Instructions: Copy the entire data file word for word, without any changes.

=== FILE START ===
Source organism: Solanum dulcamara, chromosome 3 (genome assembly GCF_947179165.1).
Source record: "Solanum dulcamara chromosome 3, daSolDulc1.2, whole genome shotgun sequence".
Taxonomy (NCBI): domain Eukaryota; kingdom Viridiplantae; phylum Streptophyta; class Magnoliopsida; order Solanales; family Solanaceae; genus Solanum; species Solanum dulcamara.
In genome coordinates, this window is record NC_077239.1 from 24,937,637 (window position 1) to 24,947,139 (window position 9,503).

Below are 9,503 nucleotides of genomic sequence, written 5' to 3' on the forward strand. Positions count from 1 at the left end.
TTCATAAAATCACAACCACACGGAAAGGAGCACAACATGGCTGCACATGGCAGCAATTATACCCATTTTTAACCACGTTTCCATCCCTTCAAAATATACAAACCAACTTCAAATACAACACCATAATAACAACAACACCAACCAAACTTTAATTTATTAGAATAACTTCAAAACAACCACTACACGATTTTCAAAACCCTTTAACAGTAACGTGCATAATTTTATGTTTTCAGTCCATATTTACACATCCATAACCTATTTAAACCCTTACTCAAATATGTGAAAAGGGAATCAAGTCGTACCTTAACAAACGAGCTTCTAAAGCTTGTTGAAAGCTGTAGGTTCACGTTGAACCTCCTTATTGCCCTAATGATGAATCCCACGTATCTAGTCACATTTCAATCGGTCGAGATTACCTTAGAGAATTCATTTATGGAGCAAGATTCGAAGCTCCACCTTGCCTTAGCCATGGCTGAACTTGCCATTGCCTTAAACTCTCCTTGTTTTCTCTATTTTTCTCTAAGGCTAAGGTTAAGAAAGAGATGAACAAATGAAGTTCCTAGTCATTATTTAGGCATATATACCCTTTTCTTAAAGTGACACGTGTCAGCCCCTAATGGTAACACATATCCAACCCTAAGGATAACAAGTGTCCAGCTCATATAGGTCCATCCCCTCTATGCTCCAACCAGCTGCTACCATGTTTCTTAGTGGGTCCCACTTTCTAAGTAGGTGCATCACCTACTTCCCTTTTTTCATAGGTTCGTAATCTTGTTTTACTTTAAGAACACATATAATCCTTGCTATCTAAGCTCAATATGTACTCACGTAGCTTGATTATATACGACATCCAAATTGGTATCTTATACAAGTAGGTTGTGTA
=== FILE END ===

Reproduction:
Source organism: Solanum dulcamara, chromosome 3 (genome assembly GCF_947179165.1).
Source record: "Solanum dulcamara chromosome 3, daSolDulc1.2, whole genome shotgun sequence".
Taxonomy (NCBI): domain Eukaryota; kingdom Viridiplantae; phylum Streptophyta; class Magnoliopsida; order Solanales; family Solanaceae; genus Solanum; species Solanum dulcamara.
In genome coordinates, this window is record NC_077239.1 from 24,937,637 (window position 1) to 24,947,139 (window position 9,503).

Below are 9,503 nucleotides of genomic sequence, written 5' to 3' on the forward strand. Positions count from 1 at the left end.
TTCATAAAATCACAACCACACGGAAAGGAGCACAACATGGCTGCACATGGCAGCAATTATACCCATTTTTAACCACGTTTCCATCCCTTCAAAATATACAAACCAACTTCAAATACAACACCATAATAACAACAACACCAACCAAACTTTAATTTATTAGAATAACTTCAAAACAACCACTACACGATTTTCAAAACCCTTTAACAGTAACGTGCATAATTTTATGTTTTCAGTCCATATTTACACATCCATAACCTATTTAAACCCTTACTCAAATATGTGAAAAGGGAATCAAGTCGTACCTTAACAAACGAGCTTCTAAAGCTTGTTGAAAGCTGTAGGTTCACGTTGAACCTCCTTATTGCCCTAATGATGAATCCCACGTATCTAGTCACATTTCAATCGGTCGAGATTACCTTAGAGAATTCATTTATGGAGCAAGATTCGAAGCTCCACCTTGCCTTAGCCATGGCTGAACTTGCCATTGCCTTAAACTCTCCTTGTTTTCTCTATTTTTCTCTAAGGCTAAGGTTAAGAAAGAGATGAACAAATGAAGTTCCTAGTCATTATTTAGGCATATATACCCTTTTCTTAAAGTGACACGTGTCAGCCCCTAATGGTAACACATATCCAACCCTAAGGATAACAAGTGTCCAGCTCATATAGGTCCATCCCCTCTATGCTCCAACCAGCTGCTACCATGTTTCTTAGTGGGTCCCACTTTCTAAGTAGGTGCATCACCTACTTCCCTTTTTTCATAGGTTCGTAATCTTGTTTTACTTTAAGAACACATATAATCCTTGCTATCTAAGCTCAATATGTACTCACGTAGCTTGATTATATACGACATCCAAATTGGTATCTTATACAAGTAGGTTGTGTA